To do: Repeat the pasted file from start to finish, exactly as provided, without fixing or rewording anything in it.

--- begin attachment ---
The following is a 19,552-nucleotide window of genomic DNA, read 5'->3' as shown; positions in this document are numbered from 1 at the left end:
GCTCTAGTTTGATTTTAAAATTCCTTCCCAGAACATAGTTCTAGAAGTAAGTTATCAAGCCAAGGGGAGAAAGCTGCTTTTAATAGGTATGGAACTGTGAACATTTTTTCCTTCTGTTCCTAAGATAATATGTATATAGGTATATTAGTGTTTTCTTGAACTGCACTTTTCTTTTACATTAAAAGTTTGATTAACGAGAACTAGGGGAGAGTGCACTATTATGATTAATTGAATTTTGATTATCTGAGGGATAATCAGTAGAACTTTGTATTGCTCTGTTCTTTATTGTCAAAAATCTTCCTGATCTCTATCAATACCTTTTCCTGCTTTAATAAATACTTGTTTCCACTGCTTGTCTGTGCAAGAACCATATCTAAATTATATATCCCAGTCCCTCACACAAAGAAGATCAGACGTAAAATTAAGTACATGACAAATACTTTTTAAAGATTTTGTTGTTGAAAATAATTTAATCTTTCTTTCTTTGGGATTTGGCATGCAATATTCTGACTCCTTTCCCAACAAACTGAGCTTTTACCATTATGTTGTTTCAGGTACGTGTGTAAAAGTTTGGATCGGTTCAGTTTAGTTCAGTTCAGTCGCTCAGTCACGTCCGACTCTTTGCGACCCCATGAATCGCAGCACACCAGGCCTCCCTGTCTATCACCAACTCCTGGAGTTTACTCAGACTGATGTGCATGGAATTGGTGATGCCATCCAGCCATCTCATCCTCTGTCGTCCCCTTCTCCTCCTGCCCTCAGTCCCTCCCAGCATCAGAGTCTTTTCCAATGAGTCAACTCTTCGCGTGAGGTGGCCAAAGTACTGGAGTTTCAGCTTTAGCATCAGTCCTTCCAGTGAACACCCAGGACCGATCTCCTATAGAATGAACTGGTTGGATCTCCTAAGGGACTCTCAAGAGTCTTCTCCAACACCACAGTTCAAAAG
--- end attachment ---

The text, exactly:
The following is a 19,552-nucleotide window of genomic DNA, read 5'->3' as shown; positions in this document are numbered from 1 at the left end:
GCTCTAGTTTGATTTTAAAATTCCTTCCCAGAACATAGTTCTAGAAGTAAGTTATCAAGCCAAGGGGAGAAAGCTGCTTTTAATAGGTATGGAACTGTGAACATTTTTTCCTTCTGTTCCTAAGATAATATGTATATAGGTATATTAGTGTTTTCTTGAACTGCACTTTTCTTTTACATTAAAAGTTTGATTAACGAGAACTAGGGGAGAGTGCACTATTATGATTAATTGAATTTTGATTATCTGAGGGATAATCAGTAGAACTTTGTATTGCTCTGTTCTTTATTGTCAAAAATCTTCCTGATCTCTATCAATACCTTTTCCTGCTTTAATAAATACTTGTTTCCACTGCTTGTCTGTGCAAGAACCATATCTAAATTATATATCCCAGTCCCTCACACAAAGAAGATCAGACGTAAAATTAAGTACATGACAAATACTTTTTAAAGATTTTGTTGTTGAAAATAATTTAATCTTTCTTTCTTTGGGATTTGGCATGCAATATTCTGACTCCTTTCCCAACAAACTGAGCTTTTACCATTATGTTGTTTCAGGTACGTGTGTAAAAGTTTGGATCGGTTCAGTTTAGTTCAGTTCAGTCGCTCAGTCACGTCCGACTCTTTGCGACCCCATGAATCGCAGCACACCAGGCCTCCCTGTCTATCACCAACTCCTGGAGTTTACTCAGACTGATGTGCATGGAATTGGTGATGCCATCCAGCCATCTCATCCTCTGTCGTCCCCTTCTCCTCCTGCCCTCAGTCCCTCCCAGCATCAGAGTCTTTTCCAATGAGTCAACTCTTCGCGTGAGGTGGCCAAAGTACTGGAGTTTCAGCTTTAGCATCAGTCCTTCCAGTGAACACCCAGGACCGATCTCCTATAGAATGAACTGGTTGGATCTCCTAAGGGACTCTCAAGAGTCTTCTCCAACACCACAGTTCAAAAG